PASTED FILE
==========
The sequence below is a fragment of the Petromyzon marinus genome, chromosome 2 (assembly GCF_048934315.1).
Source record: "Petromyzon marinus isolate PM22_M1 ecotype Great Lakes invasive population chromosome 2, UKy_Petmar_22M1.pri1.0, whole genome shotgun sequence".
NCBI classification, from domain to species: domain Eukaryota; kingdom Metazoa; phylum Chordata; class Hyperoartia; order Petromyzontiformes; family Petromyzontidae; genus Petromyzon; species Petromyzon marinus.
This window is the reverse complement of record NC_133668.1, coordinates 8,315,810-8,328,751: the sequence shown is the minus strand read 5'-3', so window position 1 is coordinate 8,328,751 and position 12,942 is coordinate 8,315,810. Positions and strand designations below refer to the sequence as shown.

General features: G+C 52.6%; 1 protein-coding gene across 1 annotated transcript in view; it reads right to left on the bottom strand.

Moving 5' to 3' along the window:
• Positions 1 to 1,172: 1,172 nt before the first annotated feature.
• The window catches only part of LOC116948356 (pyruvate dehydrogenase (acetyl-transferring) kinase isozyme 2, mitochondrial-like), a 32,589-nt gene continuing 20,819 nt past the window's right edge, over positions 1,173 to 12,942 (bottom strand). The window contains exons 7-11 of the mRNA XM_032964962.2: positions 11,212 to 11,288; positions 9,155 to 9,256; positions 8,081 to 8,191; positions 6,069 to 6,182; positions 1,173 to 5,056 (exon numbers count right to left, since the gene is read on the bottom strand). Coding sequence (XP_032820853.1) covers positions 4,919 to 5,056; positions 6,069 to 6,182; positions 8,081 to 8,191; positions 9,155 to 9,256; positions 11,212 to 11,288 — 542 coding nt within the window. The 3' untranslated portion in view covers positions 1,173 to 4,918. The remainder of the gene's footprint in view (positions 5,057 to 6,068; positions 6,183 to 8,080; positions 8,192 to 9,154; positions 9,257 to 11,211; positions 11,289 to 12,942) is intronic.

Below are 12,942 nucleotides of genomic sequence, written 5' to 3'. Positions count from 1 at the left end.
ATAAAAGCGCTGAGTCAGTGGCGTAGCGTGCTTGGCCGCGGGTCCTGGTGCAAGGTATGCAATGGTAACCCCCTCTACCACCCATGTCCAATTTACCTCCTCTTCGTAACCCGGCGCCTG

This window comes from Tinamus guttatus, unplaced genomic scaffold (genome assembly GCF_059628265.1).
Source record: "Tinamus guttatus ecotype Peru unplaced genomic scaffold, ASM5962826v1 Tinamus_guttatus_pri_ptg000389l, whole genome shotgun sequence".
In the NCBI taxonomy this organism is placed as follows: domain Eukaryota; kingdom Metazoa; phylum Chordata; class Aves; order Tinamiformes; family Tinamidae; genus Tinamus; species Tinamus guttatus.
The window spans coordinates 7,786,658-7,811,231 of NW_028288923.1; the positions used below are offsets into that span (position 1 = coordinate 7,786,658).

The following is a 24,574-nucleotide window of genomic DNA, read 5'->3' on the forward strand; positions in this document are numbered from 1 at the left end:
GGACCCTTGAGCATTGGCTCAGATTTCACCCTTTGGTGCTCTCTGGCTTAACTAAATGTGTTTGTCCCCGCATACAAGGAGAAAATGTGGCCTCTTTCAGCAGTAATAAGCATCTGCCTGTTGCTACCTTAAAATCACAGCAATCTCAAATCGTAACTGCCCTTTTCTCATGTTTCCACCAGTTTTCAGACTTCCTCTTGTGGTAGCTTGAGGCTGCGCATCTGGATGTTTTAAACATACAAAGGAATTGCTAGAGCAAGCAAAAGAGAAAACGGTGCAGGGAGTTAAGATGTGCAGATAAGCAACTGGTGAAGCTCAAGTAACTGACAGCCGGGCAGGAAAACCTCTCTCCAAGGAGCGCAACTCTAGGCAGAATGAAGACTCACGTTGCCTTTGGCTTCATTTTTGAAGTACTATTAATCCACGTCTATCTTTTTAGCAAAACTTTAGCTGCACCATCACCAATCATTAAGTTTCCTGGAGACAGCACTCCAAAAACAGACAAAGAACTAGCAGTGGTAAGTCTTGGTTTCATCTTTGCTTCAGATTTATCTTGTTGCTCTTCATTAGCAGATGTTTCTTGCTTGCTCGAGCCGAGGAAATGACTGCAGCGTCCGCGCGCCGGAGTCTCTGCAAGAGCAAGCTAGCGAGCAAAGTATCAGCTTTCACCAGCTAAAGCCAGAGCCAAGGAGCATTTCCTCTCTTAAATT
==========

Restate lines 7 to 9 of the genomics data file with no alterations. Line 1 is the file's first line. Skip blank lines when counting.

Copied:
• Positions 1 to 1,172: 1,172 nt before the first annotated feature.
• The window catches only part of LOC116948356 (pyruvate dehydrogenase (acetyl-transferring) kinase isozyme 2, mitochondrial-like), a 32,589-nt gene continuing 20,819 nt past the window's right edge, over positions 1,173 to 12,942 (bottom strand). The window contains exons 7-11 of the mRNA XM_032964962.2: positions 11,212 to 11,288; positions 9,155 to 9,256; positions 8,081 to 8,191; positions 6,069 to 6,182; positions 1,173 to 5,056 (exon numbers count right to left, since the gene is read on the bottom strand). Coding sequence (XP_032820853.1) covers positions 4,919 to 5,056; positions 6,069 to 6,182; positions 8,081 to 8,191; positions 9,155 to 9,256; positions 11,212 to 11,288 — 542 coding nt within the window. The 3' untranslated portion in view covers positions 1,173 to 4,918. The remainder of the gene's footprint in view (positions 5,057 to 6,068; positions 6,183 to 8,080; positions 8,192 to 9,154; positions 9,257 to 11,211; positions 11,289 to 12,942) is intronic.

Below are 12,942 nucleotides of genomic sequence, written 5' to 3'. Positions count from 1 at the left end.